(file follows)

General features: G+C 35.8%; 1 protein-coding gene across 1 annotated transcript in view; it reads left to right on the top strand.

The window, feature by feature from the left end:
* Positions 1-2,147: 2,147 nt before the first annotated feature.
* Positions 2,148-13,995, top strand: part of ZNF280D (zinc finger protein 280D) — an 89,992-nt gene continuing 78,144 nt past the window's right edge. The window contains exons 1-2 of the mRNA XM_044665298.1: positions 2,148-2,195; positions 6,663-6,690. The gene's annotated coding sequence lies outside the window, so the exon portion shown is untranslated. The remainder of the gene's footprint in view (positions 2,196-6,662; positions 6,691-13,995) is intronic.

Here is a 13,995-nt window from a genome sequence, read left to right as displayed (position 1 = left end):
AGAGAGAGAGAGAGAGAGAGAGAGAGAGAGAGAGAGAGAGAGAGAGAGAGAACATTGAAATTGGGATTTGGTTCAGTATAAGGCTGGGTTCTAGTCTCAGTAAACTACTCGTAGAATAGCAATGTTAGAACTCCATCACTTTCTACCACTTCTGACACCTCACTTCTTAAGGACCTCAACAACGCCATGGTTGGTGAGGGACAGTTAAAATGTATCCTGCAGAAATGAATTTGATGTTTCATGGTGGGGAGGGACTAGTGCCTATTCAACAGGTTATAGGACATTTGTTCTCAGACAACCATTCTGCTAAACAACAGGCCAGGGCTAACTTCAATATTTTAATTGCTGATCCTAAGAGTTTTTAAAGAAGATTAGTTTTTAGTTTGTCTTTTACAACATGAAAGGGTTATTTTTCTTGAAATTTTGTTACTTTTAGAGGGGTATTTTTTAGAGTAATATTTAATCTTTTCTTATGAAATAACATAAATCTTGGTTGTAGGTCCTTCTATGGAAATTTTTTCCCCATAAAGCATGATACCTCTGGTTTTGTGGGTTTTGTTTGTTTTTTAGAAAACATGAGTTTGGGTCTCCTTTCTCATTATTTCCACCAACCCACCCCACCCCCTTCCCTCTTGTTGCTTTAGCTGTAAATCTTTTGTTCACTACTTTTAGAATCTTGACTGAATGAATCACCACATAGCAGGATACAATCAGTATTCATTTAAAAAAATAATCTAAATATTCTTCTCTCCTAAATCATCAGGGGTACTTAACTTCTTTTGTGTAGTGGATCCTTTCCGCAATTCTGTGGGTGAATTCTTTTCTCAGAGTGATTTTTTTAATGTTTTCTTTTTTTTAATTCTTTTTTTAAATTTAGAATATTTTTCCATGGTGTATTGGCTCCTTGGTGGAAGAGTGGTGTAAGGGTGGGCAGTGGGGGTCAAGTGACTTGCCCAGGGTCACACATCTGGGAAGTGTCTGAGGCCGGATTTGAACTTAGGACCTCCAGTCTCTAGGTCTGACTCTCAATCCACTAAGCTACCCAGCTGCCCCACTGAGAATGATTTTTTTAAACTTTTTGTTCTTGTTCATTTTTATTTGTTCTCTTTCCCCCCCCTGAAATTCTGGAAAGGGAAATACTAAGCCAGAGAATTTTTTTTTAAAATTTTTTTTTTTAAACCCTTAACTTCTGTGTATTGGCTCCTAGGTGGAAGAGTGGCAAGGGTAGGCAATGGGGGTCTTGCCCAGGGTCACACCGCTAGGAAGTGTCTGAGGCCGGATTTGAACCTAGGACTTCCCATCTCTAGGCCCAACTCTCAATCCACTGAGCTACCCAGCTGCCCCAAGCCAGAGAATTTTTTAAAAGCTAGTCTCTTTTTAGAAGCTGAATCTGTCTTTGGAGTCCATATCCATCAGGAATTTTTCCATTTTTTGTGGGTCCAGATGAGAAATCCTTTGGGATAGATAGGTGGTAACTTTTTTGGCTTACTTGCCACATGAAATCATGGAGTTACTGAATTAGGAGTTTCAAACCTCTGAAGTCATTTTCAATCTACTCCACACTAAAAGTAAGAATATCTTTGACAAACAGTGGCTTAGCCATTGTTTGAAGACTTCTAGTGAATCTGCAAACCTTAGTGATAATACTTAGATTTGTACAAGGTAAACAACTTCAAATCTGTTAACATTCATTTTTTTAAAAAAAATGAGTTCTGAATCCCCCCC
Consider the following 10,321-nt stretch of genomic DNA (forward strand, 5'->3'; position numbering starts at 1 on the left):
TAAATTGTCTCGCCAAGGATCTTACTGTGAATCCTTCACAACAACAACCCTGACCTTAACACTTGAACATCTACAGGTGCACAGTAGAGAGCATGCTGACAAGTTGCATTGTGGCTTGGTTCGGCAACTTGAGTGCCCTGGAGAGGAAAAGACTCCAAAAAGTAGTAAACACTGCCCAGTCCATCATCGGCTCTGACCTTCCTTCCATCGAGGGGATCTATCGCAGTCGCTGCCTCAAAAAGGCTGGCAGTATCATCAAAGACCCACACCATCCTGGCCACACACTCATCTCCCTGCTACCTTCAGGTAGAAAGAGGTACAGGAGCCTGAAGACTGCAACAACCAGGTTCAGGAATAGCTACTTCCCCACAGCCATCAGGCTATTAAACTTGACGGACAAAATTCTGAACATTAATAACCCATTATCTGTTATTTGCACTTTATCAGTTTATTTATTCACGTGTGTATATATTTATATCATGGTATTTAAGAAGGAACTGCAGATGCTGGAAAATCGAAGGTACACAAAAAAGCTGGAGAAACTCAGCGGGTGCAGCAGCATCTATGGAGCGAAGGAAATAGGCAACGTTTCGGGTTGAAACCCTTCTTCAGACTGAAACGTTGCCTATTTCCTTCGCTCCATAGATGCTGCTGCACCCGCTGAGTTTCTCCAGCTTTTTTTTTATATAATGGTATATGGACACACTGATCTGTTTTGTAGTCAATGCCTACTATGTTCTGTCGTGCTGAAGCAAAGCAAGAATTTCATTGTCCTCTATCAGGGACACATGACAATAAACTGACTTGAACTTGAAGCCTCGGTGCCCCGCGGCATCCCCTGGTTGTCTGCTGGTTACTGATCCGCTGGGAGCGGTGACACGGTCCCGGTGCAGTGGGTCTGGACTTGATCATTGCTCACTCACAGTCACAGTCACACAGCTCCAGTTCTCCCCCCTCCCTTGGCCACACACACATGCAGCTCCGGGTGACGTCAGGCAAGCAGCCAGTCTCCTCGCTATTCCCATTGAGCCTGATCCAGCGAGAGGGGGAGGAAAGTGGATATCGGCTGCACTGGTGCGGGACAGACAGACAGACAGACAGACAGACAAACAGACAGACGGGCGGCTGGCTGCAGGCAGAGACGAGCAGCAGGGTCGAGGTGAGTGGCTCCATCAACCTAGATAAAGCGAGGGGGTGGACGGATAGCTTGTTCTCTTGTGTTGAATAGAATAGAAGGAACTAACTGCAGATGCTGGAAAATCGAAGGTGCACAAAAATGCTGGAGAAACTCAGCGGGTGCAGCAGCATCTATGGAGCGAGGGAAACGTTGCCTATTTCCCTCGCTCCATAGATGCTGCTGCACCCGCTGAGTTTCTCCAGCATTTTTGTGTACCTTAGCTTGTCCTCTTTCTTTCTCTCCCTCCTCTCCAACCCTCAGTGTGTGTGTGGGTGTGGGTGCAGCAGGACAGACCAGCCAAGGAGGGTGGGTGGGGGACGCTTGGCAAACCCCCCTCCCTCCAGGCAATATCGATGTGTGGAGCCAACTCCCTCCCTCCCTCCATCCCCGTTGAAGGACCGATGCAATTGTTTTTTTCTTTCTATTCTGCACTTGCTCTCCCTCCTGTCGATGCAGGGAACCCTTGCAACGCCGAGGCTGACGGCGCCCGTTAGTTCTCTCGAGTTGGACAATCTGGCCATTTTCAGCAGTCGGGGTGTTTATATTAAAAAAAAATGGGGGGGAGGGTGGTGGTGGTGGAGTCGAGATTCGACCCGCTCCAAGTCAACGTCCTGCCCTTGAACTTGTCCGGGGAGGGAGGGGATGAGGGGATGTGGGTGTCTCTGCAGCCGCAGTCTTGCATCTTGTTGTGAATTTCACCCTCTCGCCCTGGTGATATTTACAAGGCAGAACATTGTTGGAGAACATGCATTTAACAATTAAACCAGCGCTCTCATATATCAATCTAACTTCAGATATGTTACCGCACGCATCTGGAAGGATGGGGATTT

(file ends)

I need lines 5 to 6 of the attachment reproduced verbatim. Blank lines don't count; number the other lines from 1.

Here is a 13,995-nt window from a genome sequence, read left to right as displayed (position 1 = left end):
AGAGAGAGAGAGAGAGAGAGAGAGAGAGAGAGAGAGAGAGAGAGAGAGAGAACATTGAAATTGGGATTTGGTTCAGTATAAGGCTGGGTTCTAGTCTCAGTAAACTACTCGTAGAATAGCAATGTTAGAACTCCATCACTTTCTACCACTTCTGACACCTCACTTCTTAAGGACCTCAACAACGCCATGGTTGGTGAGGGACAGTTAAAATGTATCCTGCAGAAATGAATTTGATGTTTCATGGTGGGGAGGGACTAGTGCCTATTCAACAGGTTATAGGACATTTGTTCTCAGACAACCATTCTGCTAAACAACAGGCCAGGGCTAACTTCAATATTTTAATTGCTGATCCTAAGAGTTTTTAAAGAAGATTAGTTTTTAGTTTGTCTTTTACAACATGAAAGGGTTATTTTTCTTGAAATTTTGTTACTTTTAGAGGGGTATTTTTTAGAGTAATATTTAATCTTTTCTTATGAAATAACATAAATCTTGGTTGTAGGTCCTTCTATGGAAATTTTTTCCCCATAAAGCATGATACCTCTGGTTTTGTGGGTTTTGTTTGTTTTTTAGAAAACATGAGTTTGGGTCTCCTTTCTCATTATTTCCACCAACCCACCCCACCCCCTTCCCTCTTGTTGCTTTAGCTGTAAATCTTTTGTTCACTACTTTTAGAATCTTGACTGAATGAATCACCACATAGCAGGATACAATCAGTATTCATTTAAAAAAATAATCTAAATATTCTTCTCTCCTAAATCATCAGGGGTACTTAACTTCTTTTGTGTAGTGGATCCTTTCCGCAATTCTGTGGGTGAATTCTTTTCTCAGAGTGATTTTTTTAATGTTTTCTTTTTTTTAATTCTTTTTTTAAATTTAGAATATTTTTCCATGGTGTATTGGCTCCTTGGTGGAAGAGTGGTGTAAGGGTGGGCAGTGGGGGTCAAGTGACTTGCCCAGGGTCACACATCTGGGAAGTGTCTGAGGCCGGATTTGAACTTAGGACCTCCAGTCTCTAGGTCTGACTCTCAATCCACTAAGCTACCCAGCTGCCCCACTGAGAATGATTTTTTTAAACTTTTTGTTCTTGTTCATTTTTATTTGTTCTCTTTCCCCCCCCTGAAATTCTGGAAAGGGAAATACTAAGCCAGAGAATTTTTTTTTAAAATTTTTTTTTTTAAACCCTTAACTTCTGTGTATTGGCTCCTAGGTGGAAGAGTGGCAAGGGTAGGCAATGGGGGTCTTGCCCAGGGTCACACCGCTAGGAAGTGTCTGAGGCCGGATTTGAACCTAGGACTTCCCATCTCTAGGCCCAACTCTCAATCCACTGAGCTACCCAGCTGCCCCAAGCCAGAGAATTTTTTAAAAGCTAGTCTCTTTTTAGAAGCTGAATCTGTCTTTGGAGTCCATATCCATCAGGAATTTTTCCATTTTTTGTGGGTCCAGATGAGAAATCCTTTGGGATAGATAGGTGGTAACTTTTTTGGCTTACTTGCCACATGAAATCATGGAGTTACTGAATTAGGAGTTTCAAACCTCTGAAGTCATTTTCAATCTACTCCACACTAAAAGTAAGAATATCTTTGACAAACAGTGGCTTAGCCATTGTTTGAAGACTTCTAGTGAATCTGCAAACCTTAGTGATAATACTTAGATTTGTACAAGGTAAACAACTTCAAATCTGTTAACATTCATTTTTTTAAAAAAAATGAGTTCTGAATCCCCCCC